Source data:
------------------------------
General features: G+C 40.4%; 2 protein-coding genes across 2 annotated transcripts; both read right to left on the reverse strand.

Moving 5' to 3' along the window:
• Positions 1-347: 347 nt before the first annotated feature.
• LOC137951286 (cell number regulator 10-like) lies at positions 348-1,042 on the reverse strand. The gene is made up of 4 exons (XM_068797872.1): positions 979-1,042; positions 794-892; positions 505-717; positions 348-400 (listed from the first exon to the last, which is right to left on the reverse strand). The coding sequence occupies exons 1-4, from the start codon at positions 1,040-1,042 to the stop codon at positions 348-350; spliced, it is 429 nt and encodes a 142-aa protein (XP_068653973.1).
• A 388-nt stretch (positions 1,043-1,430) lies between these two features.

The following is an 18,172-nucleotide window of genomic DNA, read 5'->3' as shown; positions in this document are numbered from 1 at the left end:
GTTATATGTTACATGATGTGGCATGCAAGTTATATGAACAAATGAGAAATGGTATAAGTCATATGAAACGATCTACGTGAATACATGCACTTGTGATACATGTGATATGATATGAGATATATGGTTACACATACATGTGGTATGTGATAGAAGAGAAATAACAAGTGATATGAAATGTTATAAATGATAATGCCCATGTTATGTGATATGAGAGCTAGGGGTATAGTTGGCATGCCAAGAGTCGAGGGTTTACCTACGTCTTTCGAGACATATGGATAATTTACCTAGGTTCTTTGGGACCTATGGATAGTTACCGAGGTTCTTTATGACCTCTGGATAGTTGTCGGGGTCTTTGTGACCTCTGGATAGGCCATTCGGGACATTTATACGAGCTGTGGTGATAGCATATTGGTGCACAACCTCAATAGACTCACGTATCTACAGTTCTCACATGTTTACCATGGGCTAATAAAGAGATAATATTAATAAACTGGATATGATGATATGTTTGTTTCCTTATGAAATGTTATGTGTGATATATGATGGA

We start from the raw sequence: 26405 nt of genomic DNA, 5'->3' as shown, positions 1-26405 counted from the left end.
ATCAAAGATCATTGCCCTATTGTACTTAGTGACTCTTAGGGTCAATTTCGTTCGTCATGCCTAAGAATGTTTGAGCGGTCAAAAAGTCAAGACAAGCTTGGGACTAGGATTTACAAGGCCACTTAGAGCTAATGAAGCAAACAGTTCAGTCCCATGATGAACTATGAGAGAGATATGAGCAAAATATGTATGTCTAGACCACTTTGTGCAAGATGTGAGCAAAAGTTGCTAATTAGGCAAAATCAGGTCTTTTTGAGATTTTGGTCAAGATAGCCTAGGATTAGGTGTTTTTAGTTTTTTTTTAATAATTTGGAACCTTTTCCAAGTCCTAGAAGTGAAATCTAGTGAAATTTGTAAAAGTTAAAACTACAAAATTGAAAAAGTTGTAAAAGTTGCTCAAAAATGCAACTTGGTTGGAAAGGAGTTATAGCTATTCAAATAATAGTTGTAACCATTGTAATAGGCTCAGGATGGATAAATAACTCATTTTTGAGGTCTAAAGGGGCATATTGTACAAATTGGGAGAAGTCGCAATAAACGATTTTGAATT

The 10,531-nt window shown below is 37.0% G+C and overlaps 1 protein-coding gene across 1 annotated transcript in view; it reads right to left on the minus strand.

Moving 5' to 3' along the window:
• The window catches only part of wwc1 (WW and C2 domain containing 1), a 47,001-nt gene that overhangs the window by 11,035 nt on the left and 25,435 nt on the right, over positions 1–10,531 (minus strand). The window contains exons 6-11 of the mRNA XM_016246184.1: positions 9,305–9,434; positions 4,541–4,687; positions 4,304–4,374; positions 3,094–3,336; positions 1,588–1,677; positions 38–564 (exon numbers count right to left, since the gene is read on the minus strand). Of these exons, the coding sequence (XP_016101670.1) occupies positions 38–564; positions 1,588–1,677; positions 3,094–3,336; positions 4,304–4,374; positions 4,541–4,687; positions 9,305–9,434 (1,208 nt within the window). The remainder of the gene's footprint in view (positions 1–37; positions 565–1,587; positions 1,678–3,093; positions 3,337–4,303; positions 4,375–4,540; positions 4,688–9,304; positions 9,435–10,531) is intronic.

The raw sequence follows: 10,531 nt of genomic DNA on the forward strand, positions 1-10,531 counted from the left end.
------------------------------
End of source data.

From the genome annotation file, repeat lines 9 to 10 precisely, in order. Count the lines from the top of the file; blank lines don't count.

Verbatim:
ATCAAAGATCATTGCCCTATTGTACTTAGTGACTCTTAGGGTCAATTTCGTTCGTCATGCCTAAGAATGTTTGAGCGGTCAAAAAGTCAAGACAAGCTTGGGACTAGGATTTACAAGGCCACTTAGAGCTAATGAAGCAAACAGTTCAGTCCCATGATGAACTATGAGAGAGATATGAGCAAAATATGTATGTCTAGACCACTTTGTGCAAGATGTGAGCAAAAGTTGCTAATTAGGCAAAATCAGGTCTTTTTGAGATTTTGGTCAAGATAGCCTAGGATTAGGTGTTTTTAGTTTTTTTTTAATAATTTGGAACCTTTTCCAAGTCCTAGAAGTGAAATCTAGTGAAATTTGTAAAAGTTAAAACTACAAAATTGAAAAAGTTGTAAAAGTTGCTCAAAAATGCAACTTGGTTGGAAAGGAGTTATAGCTATTCAAATAATAGTTGTAACCATTGTAATAGGCTCAGGATGGATAAATAACTCATTTTTGAGGTCTAAAGGGGCATATTGTACAAATTGGGAGAAGTCGCAATAAACGATTTTGAATT

The 10,531-nt window shown below is 37.0% G+C and overlaps 1 protein-coding gene across 1 annotated transcript in view; it reads right to left on the minus strand.